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BLACK SUBJECTS: Still II

Serge Alain Nitegeka (Burundian, born 1983). BLACK SUBJECTS: Still II, 2014. Triptych: paint and charcoal on wood, 96 1/16 x 144 15/16 inches (244 x 368.1 cm). Collection Albright-Knox Art Gallery, Buffalo, New York; Gift of Mrs. George A. Forman, by exchange, 2014 (2014:29a-c). © Serge Alain Nitegeka

© Serge Alain Nitegeka

Image downloads are for educational use only. For all other purposes, please see our Obtaining and Using Images page.

© Serge Alain Nitegeka

Image downloads are for educational use only. For all other purposes, please see our Obtaining and Using Images page.

Serge Alain Nitegeka

Burundian, active in South Africa, born 1983

BLACK SUBJECTS: Still II, 2014

triptych: paint and charcoal on wood

each panel (support): 96 x 48 x 3 1/4 inches (243.84 x 121.92 x 8.26 cm); overall: 96 1/16 x 144 15/16 inches (244 x 368.14 cm)

Collection Albright-Knox Art Gallery, Buffalo, New York

Gift of Mrs. George A. Forman, by exchange, 2014

2014:29a-c

More Details

Inscriptions

signature, undated / on tag / artist's signature

Provenance

the artist;
purchased through Stevenson Gallery, Johannesburg and Cape Town, South Africa by the Albright-Knox Art Gallery, 2014

Class

Paintings

Work Type

Painting (visual work)

This information may change due to ongoing research. Glossary of Terms

Serge Alain Nitegeka was only ten years old when civil war broke out in his native Burundi; after escaping to the Democratic Republic of Congo and then Kenya, his family settled in South Africa around 2003. The experience of being in exile and seeking asylum is central to Nitegeka’s identity and to his artistic practice. As he has described it, “You arrive in a strange place, and you have to use what you've got at hand, use your resources and the space available to you, to survive.”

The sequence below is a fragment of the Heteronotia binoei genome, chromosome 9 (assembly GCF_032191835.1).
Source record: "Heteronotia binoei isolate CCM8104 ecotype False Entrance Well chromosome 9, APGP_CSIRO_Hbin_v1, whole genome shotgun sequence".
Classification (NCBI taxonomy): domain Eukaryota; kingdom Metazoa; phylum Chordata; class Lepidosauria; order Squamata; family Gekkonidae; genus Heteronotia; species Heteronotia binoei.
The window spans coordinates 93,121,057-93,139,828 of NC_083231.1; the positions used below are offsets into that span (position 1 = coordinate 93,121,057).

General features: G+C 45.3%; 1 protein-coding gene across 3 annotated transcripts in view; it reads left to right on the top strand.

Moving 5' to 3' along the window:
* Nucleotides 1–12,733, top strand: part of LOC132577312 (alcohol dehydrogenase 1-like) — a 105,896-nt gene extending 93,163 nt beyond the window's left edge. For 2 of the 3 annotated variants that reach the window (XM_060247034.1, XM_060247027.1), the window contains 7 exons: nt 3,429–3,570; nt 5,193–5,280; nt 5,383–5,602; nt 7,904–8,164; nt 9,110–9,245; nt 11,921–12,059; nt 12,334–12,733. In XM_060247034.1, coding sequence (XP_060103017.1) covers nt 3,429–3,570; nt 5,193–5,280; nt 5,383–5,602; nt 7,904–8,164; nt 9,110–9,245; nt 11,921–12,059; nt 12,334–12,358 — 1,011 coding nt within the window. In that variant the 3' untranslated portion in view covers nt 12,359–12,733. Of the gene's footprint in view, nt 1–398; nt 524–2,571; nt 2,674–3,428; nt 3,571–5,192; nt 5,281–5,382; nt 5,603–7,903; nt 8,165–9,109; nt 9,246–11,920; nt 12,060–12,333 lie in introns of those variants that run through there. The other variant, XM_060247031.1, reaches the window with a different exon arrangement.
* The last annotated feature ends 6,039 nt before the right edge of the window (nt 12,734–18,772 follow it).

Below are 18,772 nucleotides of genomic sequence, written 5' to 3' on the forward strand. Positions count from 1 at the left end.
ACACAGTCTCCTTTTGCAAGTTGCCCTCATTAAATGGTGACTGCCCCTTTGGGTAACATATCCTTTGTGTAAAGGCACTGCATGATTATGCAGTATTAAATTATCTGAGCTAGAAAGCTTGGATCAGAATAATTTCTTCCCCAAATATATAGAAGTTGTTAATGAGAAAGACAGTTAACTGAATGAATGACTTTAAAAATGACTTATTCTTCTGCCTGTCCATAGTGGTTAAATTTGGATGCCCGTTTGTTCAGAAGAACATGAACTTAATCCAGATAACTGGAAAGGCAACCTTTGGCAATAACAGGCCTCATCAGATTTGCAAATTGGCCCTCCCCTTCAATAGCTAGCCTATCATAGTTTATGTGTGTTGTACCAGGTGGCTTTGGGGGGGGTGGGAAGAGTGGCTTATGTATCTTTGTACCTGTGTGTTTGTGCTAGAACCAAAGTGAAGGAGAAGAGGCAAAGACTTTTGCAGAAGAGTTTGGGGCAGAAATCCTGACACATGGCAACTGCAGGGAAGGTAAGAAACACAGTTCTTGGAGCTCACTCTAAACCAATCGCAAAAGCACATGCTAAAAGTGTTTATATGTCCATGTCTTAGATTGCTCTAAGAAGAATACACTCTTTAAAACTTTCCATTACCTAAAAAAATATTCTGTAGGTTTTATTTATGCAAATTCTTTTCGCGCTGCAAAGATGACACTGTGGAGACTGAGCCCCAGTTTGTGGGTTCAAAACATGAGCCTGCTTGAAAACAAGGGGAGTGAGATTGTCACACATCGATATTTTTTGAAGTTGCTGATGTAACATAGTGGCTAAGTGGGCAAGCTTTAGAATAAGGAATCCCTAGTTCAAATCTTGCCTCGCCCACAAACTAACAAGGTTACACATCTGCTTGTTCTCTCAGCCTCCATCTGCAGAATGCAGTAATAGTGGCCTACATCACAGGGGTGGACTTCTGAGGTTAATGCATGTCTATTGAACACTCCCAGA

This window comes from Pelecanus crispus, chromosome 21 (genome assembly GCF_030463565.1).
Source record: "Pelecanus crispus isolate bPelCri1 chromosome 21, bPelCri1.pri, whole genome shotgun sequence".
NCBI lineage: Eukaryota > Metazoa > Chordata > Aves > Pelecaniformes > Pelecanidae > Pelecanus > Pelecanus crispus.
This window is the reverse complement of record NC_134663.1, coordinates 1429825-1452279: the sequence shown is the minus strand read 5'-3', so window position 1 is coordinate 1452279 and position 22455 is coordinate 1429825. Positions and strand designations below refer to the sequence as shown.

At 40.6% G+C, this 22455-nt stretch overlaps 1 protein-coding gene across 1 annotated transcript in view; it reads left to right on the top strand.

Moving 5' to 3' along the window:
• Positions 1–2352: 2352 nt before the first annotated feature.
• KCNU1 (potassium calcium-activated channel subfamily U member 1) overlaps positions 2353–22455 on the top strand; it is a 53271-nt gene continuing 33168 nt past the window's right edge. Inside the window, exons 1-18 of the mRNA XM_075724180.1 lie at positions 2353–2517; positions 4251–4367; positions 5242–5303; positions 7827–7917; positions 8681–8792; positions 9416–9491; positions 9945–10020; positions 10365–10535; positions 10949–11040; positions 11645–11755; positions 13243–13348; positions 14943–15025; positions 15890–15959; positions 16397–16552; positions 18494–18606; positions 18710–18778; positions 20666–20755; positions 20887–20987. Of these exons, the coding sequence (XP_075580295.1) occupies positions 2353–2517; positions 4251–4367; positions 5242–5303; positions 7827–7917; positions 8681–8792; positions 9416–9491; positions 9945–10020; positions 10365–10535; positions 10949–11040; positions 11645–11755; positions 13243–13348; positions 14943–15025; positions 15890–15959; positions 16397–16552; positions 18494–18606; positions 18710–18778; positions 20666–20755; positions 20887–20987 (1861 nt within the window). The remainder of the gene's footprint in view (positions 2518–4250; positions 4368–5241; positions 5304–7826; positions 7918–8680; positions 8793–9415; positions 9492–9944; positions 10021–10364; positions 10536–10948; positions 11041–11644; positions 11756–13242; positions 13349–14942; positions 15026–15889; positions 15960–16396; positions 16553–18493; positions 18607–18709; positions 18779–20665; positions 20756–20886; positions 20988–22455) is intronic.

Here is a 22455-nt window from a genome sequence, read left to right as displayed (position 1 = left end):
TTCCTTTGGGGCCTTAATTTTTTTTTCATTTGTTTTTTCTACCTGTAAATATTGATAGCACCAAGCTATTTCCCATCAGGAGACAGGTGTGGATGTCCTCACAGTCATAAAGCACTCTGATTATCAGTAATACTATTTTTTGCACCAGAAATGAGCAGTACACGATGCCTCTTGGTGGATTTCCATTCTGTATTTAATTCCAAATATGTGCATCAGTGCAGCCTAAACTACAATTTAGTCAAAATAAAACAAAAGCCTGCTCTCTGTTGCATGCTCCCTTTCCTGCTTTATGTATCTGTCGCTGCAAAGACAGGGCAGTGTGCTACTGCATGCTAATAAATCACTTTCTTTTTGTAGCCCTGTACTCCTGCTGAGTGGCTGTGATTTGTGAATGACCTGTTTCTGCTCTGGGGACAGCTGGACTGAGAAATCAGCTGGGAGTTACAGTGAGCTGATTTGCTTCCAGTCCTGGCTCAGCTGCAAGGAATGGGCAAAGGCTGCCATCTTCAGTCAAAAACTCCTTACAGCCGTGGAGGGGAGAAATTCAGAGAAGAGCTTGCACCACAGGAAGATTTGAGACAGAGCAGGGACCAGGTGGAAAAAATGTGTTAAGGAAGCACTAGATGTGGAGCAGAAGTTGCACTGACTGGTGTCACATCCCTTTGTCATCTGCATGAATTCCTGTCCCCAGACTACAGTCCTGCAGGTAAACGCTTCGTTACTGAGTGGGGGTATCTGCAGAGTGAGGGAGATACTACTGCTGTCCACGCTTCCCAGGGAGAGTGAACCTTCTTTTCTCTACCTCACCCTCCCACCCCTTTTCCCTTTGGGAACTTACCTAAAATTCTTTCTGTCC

In both his sculptures and paintings, Nitegeka prefers to use wood, which he associates with the shipping industry as well as “informal housing,” or slums. BLACK SUBJECTS: Still II was inspired by the artist’s 2012 film Black Subjects, which features black-clad actors interacting with his sculptures. Nitegeka often installs these works in a way that interrupts the free movement of visitors, suggesting the physical and emotional obstacles that people with precarious lives must navigate every day. With its dramatic black angles, BLACK SUBJECTS: Still II also echoes the stark abstract compositions of some of the artists who pioneered abstraction in the early twentieth century. Like those artists, Nitegeka is driven by a faith in the social power of art and a sense of hopefulness for the future.

Label from We the People: New Art from the Collection, October 23, 2018–July 21, 2019

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